Tom was stubborn. “Why doesn’t he use their names? Why name them Ward? Also, I gather he used some of her writing.”
I found myself shrugging. The derivation of the word fiction is form. Stegner formed his astonishing novel from the materials he had. That’s what fiction writers do.
Nevertheless, it bothered me.
It bothered me in 1998, and it more than bothers me now. For far too long, the accomplishments of women have been attributed to men: F. Scott Fitzgerald appropriated Zelda Fitzgerald’s writing. Rosalind Franklin was denied the recognition—and the Nobel Prize—for helping discover DNA. Margaret Keane’s husband took credit for her big-eyed paintings. And although I didn’t know it at the time, I was about to wade into the long-standing case of literary license taken by one of the West’s preeminent male writers, whose most heralded work won the Pulitzer Prize for Fiction exactly 50 years ago. Might Stegner’s literary legacy begin to shift in the era of #MeToo? Especially given the ongoing debate (a debate that I am, in fact, remarkably ambivalent about) regarding who has the right to tell another’s story.
This article appears in the Spring 2022 issue of Alta Journal.
But lying there beside Tom, plotting how to successfully bring Angle of Repose to the stage, I brushed away the idea that Stegner might be one of those men who’d arrogate a woman’s work as his own. How could that be the case with the characters who dominate his novel? The Wards are perpetually on the move as Oliver’s career as a mining engineer takes him to California and Mexico and Colorado. They hang out with historical luminaries like geologist Clarence King and author Helen Hunt Jackson. Not to mention that tragic, awful decade in Boise, Idaho, as Oliver tries and fails to bring water to arid lands. Of course Stegner had invented those extraordinary lives and those bold, courageous characters. All that couldn’t possibly be real.
A few days after that first meeting, Lynne Collins, slated to direct the adaptation, dropped by. “I was at Harmony Books, buying a new copy of Angle of Repose, and look what I found.”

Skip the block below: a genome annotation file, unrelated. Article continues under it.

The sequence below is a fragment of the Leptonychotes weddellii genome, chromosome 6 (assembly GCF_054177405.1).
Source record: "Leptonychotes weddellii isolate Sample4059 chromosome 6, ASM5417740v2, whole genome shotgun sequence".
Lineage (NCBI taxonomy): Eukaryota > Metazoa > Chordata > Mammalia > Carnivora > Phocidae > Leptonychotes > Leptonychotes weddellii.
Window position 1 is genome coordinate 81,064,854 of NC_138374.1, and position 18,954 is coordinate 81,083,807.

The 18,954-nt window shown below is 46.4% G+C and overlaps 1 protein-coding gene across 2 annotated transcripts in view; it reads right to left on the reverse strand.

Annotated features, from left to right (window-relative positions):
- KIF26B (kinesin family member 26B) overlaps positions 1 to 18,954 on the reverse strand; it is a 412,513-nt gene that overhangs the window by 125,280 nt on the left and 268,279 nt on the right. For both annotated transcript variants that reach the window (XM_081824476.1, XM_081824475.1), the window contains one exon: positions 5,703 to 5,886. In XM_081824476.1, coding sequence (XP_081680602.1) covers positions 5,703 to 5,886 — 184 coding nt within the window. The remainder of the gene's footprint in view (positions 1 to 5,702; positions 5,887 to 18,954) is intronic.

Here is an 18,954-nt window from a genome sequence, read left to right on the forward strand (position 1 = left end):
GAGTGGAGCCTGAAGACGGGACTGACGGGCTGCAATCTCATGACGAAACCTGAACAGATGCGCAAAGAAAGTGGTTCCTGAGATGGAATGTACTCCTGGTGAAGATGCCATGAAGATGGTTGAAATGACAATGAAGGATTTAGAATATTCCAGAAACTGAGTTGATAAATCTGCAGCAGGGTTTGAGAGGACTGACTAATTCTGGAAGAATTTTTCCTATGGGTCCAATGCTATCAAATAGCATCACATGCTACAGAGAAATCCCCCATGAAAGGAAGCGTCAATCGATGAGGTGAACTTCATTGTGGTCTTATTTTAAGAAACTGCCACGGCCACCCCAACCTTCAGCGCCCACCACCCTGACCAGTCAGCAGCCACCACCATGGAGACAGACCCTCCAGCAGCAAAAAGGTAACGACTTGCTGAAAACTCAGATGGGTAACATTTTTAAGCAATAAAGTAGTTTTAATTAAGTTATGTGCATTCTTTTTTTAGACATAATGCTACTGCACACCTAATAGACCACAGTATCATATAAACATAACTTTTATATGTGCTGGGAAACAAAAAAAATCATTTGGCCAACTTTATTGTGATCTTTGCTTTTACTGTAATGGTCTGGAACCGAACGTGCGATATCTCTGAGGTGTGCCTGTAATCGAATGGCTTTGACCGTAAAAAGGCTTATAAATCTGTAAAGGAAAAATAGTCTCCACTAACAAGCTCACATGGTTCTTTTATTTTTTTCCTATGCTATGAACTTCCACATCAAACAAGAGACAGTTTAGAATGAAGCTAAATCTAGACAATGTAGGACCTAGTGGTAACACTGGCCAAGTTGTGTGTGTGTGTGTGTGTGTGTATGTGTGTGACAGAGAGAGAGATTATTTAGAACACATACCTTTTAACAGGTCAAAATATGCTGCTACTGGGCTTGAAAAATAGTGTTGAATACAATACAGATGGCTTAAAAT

She handed me a trade paperback: A Victorian Gentlewoman in the Far West: The Reminiscences of Mary Hallock Foote. On the cover was a drawing of a woman in a Victorian dress waiting by empty train tracks, a pile of luggage beside her, including a long cylinder that might hold maps or plans. Published by the Huntington Library Press.
“It was shelved right next to Angle of Repose,” Lynne said. “Quite purposefully. So maybe there is some local connection there.”
“Interesting.” I leafed through pages that held photographs as well as drawings—clearly, Mary Foote, like Stegner’s Susan Ward, had been a talented illustrator. I put it on my desk next to my edition of Angle of Repose, which, published by Penguin, was in its zillionth printing. Above the title: “Winner of the Pulitzer Prize.”
Late that afternoon, feeling dutiful, I sagged into an armchair and opened Reminiscences to Book 1, “Quaker Beginnings.” I was immediately struck by Foote’s writing: “There were dark winter mornings when we woke as it were in the night,” she writes of being a child during an upstate New York winter, “in a room where an airtight stove blared away with the draft open, panting and reddening on its legless feet.”
Her writing was bright and joyous and beautifully detailed. But within a dozen pages, for other reasons, I was sitting up straight, spine tingling.
Mary Hallock Foote and Susan Burling Ward had far too much in common. Both were raised as Quakers in Milton, New York. Both attended Manhattan’s Cooper Union School of Design for Women in 1864. Both began their careers as illustrators, contributing to books by Henry Wadsworth Longfellow and Nathaniel Hawthorne. Both married brilliant mining engineers, one named Arthur, the other Oliver. During their time at the New Almaden Mine in California, Mary/Susan wrote vivid letters to their dear friends Helena/Augusta, whose husbands, editors of the Century Magazine, asked to publish their correspondence, thus launching Mary/Susan’s writing careers. They went on to publish novels, story collections, and essays. Eventually, both women, each with three children, spent an achingly difficult decade outside Boise as their husbands pursued their vision of a vast irrigation system called the Big Ditch.
More disturbingly, I kept reading phrases and descriptions that felt familiar.
And then, on page 97, I came across this passage (ellipses mine, to give a sense of the whole):